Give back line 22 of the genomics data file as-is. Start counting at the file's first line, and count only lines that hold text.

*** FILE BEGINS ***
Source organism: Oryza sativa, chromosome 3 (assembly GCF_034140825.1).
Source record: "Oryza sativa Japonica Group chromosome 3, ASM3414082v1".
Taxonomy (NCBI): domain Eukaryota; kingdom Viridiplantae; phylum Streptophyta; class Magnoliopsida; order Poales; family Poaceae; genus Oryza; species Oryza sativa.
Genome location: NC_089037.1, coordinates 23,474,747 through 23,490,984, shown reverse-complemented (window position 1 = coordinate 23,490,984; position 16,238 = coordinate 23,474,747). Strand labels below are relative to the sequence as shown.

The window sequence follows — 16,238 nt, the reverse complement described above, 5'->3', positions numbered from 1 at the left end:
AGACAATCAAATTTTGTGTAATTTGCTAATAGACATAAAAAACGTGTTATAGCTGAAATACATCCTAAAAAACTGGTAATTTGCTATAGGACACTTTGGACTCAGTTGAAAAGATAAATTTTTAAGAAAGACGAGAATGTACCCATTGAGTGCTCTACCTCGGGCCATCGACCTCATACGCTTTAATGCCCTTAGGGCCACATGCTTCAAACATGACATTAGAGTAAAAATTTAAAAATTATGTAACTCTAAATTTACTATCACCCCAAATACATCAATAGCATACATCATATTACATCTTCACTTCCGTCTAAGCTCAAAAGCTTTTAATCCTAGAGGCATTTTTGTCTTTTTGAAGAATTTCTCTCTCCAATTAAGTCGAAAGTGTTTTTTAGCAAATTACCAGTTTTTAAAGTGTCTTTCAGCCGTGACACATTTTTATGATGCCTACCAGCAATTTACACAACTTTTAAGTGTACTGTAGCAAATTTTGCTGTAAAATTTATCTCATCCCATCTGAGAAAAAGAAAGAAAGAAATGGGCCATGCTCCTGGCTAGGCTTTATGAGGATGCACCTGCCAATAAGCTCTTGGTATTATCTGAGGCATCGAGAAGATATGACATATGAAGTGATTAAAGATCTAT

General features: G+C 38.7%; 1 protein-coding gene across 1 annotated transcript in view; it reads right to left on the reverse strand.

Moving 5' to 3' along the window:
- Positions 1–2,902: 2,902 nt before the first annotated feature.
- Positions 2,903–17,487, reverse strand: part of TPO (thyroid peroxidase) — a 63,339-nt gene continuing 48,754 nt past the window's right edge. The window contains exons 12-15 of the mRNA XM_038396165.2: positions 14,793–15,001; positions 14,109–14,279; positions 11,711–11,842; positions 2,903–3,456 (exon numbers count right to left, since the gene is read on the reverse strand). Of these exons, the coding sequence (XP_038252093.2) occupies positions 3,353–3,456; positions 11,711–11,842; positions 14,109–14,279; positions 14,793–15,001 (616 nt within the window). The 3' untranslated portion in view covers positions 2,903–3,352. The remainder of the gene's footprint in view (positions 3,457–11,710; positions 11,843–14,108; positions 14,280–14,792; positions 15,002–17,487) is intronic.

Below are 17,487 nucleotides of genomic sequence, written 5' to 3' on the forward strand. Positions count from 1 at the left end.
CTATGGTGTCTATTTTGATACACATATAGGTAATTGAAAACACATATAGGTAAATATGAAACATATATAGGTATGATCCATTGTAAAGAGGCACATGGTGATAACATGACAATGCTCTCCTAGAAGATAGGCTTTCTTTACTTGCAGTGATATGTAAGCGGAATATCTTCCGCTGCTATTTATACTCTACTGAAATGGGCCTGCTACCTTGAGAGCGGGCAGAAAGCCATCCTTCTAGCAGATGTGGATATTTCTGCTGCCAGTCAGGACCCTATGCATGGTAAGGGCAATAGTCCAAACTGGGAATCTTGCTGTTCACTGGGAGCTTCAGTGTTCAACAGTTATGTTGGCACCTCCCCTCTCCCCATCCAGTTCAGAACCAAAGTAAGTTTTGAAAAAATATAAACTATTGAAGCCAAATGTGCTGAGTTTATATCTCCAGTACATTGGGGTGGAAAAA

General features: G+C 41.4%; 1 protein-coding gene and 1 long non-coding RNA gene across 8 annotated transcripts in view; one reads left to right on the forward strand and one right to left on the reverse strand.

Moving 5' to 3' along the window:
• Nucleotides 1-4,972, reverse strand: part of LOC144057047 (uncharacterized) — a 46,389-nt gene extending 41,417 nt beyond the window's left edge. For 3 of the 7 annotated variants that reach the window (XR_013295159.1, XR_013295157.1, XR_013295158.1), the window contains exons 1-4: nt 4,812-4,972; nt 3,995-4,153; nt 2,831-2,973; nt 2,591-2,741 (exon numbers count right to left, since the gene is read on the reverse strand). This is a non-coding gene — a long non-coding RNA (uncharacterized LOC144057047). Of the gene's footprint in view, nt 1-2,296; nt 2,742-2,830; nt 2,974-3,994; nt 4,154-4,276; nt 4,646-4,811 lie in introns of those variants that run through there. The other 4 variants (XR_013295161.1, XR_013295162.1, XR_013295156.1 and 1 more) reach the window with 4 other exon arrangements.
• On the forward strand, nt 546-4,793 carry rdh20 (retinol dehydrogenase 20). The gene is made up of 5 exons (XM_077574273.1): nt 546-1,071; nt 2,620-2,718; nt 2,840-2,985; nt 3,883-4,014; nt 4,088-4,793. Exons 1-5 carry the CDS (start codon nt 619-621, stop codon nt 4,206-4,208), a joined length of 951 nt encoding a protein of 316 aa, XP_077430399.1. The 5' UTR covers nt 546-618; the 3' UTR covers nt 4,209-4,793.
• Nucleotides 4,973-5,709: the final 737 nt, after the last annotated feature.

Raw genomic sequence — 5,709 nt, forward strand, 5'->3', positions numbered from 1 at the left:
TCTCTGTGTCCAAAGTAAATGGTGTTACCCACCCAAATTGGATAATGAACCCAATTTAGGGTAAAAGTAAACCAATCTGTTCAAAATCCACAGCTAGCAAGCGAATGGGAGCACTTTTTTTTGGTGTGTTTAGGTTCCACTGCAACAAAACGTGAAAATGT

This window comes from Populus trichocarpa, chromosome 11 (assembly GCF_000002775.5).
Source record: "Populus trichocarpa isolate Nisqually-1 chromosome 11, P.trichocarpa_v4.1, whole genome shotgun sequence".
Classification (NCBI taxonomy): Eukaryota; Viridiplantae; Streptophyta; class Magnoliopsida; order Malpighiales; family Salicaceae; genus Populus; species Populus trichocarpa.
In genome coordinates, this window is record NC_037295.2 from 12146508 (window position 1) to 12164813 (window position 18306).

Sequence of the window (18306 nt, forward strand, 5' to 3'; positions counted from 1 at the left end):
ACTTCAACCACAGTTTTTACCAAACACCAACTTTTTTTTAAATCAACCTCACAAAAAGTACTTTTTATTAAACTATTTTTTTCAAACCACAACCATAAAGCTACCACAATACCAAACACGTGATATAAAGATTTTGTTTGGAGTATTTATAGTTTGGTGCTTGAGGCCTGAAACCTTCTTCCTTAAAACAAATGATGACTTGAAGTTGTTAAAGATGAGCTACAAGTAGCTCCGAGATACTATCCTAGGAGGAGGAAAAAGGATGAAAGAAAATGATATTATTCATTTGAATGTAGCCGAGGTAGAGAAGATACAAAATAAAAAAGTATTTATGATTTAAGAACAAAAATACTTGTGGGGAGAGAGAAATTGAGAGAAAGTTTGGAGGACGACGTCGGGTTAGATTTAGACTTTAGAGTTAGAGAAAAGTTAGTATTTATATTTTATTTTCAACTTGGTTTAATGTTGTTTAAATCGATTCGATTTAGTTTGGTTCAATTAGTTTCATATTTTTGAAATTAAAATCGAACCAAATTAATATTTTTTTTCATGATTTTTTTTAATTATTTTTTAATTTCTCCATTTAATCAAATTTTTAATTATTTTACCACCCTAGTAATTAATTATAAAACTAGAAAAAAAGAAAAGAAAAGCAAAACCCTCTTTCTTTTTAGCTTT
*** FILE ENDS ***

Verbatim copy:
Classification (NCBI taxonomy): Eukaryota; Viridiplantae; Streptophyta; class Magnoliopsida; order Malpighiales; family Salicaceae; genus Populus; species Populus trichocarpa.